Our findings that the accelerated vascular response to injury in PEA‐15−/− mice was produced predominantly by proliferation of VSMCs was further supported by a parallel increase in the expression of a proliferative marker and, conversely, a decrease of a VSMC differentiation marker at 3 days after injury. These early changes occurred before any increase in intimal growth was observed. Both changes are known to be directly associated with the initiation of VSMC proliferation.4 This suggests that the increased ERK1/2‐dependent transcription (due to its prolonged nuclear localization) in the vasculature of the PEA‐15−/− mice is driving VSMC phenotypic change toward a proliferative state at a faster rate. A recent study demonstrated that PEA‐15 downregulation progresses cells through the cell cycle from G1 to S‐phase via increased ERK1/2 nuclear translocation.23 ERK1/2 activation is known to be critical in maintaining neointimal formation, as localized ERK1/2 inhibition suppresses the response to vascular injury.24 In addition, the reversal of the VSMC proliferative response (as assessed by proliferative marker expression) in WT mice occurs as neointimal development reaches its maximum; however, in the arteries of PEA‐15−/− mice, proliferation is maintained throughout the time course (although VSMC proliferation is physically limited because of complete occupation of the lumen). This indicates that PEA‐15 expression could also play an important role in switching off the response to vascular injury. These overall effects of PEA‐15 expression on vascular injury responses generally agree with studies on PEA‐15 in other cell types. In Jurkat T cells lacking PEA‐15 expression, stimulation with interleukin 2 produced an enhanced proliferative response.20 In cancer, the role of PEA‐15 is complex and is partially related to phosphorylation status; however, it has been reported that decreased PEA‐15 expression in some cancer cells is related to increased proliferation and invasiveness.25, 26 Together, the studies cited and our own data indicate that PEA‐15 may be more generally involved in acting as a brake on cell proliferation in responses to several different cellular stresses.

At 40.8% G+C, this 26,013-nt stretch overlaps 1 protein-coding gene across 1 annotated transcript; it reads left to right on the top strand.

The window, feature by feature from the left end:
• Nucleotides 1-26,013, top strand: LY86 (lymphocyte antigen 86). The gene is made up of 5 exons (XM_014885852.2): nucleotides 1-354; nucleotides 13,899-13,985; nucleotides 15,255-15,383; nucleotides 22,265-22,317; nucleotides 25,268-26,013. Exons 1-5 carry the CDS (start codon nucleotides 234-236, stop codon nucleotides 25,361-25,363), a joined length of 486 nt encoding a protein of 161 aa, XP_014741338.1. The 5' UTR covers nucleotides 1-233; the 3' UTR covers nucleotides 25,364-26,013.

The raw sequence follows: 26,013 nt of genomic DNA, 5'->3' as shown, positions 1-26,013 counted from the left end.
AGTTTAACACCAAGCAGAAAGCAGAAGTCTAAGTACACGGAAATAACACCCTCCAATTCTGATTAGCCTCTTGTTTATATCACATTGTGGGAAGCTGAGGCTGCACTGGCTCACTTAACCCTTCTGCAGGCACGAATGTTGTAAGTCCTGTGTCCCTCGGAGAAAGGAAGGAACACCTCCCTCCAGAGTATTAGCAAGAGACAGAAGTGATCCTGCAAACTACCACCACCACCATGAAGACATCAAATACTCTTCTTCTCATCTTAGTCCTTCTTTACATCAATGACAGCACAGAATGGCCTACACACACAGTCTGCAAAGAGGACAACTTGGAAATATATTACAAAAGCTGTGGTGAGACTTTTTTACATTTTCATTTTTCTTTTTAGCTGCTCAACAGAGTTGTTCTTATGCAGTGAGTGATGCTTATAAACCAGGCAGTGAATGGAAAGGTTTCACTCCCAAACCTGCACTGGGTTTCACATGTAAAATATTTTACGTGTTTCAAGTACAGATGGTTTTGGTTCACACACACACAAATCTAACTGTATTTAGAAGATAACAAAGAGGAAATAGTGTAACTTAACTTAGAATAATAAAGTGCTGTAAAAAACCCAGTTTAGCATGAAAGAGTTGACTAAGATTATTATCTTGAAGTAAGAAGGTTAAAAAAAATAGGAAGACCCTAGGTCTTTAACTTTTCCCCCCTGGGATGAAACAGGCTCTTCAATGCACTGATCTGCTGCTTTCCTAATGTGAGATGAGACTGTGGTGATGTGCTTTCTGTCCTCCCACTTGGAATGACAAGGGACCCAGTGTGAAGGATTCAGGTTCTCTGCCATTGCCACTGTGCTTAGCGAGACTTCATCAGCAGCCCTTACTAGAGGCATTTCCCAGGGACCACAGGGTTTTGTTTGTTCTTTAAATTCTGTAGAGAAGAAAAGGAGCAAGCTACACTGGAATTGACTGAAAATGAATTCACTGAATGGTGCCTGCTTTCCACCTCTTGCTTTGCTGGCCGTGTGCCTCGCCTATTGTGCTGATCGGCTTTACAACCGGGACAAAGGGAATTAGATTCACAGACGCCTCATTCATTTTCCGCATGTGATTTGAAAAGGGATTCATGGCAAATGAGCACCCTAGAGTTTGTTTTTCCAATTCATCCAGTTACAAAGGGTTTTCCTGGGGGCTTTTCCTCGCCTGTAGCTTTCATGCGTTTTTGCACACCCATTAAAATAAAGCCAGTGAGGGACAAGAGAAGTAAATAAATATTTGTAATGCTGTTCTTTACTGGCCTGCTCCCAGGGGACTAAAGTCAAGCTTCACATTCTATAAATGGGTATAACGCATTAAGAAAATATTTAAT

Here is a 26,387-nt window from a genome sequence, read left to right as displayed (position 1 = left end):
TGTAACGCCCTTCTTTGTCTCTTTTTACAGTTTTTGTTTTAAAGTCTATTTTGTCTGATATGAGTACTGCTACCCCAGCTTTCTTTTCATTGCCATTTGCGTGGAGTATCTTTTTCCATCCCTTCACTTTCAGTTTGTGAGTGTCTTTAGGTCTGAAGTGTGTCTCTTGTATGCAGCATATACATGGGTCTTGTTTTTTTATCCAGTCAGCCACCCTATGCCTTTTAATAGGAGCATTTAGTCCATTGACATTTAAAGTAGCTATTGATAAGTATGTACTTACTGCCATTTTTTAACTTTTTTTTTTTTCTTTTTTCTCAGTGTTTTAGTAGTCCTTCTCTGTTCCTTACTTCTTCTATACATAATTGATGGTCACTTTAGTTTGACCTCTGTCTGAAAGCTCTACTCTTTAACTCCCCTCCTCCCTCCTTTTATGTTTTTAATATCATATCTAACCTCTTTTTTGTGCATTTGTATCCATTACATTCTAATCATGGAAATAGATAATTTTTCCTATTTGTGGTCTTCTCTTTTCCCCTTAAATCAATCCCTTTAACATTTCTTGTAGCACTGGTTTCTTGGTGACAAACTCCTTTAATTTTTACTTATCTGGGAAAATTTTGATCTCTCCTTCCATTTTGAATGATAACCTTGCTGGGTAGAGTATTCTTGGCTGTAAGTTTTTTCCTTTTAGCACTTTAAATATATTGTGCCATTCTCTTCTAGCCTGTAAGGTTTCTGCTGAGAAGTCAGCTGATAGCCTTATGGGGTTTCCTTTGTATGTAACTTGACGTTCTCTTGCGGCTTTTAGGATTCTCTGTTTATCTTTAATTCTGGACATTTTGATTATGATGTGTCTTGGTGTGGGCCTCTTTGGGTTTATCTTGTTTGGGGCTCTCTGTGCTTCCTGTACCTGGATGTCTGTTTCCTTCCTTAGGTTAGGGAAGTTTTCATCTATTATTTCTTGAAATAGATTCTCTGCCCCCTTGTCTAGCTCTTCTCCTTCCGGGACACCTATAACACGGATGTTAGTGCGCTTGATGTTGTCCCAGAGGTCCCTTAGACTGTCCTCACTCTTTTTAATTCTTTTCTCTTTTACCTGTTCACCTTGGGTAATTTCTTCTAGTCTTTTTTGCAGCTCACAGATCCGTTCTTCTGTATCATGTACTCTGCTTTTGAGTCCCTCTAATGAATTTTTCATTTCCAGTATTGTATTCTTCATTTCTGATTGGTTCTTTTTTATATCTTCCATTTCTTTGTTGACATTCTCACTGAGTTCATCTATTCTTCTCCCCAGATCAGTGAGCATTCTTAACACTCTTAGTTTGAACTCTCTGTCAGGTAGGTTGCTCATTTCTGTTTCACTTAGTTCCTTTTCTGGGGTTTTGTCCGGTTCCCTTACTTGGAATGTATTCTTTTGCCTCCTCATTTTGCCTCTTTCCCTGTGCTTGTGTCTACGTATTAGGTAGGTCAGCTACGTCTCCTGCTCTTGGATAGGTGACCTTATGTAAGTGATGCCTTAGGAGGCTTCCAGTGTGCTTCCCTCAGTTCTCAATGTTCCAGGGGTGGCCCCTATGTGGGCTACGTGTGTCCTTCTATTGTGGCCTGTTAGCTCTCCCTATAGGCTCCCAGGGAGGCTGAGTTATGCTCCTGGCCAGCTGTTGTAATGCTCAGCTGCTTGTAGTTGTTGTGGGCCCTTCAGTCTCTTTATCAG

In addition to uncovering the protective role of PEA‐15 in the vasculature, we further revealed that PEA‐15 expression is dynamically regulated during the development of neointimal hyperplasia. Following vascular injury in WT mice, PEA‐15 expression was significantly decreased in VSMCs of carotid arteries at day 3 after injury compared with sham‐operated animals but recovered to levels in sham‐operated animals by day 7. At this early time point, ERK1/2 also had significantly increased nuclear localization that could result in increased VSMC proliferation, as have previously demonstrated in cultured cells.9 Because this decrease in PEA‐15 expression occurs before any changes in arterial structure are observed in the injured arteries, a primary role in the vascular injury response is indicated. The delay until day 7 after injury before increased proliferation is physically apparent in the intima:media ratio most likely reflects the time taken from the initiation of the response (including the decreased PEA‐15 response) to sufficient migration and proliferation to follow. The mechanisms involved in the decrease in PEA‐15 expression, possibly via gene repression, are not known. Very few studies have examined the regulation of PEA‐15 expression at the transcriptional level, although hepatocyte nuclear factor 4α has been suggested as a repressive factor.27 Further studies are required in VSMCs to fully elucidate PEA‐15 transcriptional regulation. The translational potential of our findings in mice were extended further using an ex vivo model of hyperplasia in human saphenous veins segments. These results demonstrate that PEA‐15 expression is also similarly decreased in human VSMCs under high‐serum conditions, and this may occur, at least in part, via PEA‐15 gene repression. Although this ex vivo model has limitations compared with vascular injury in vivo, it points toward a role in human vascular injury.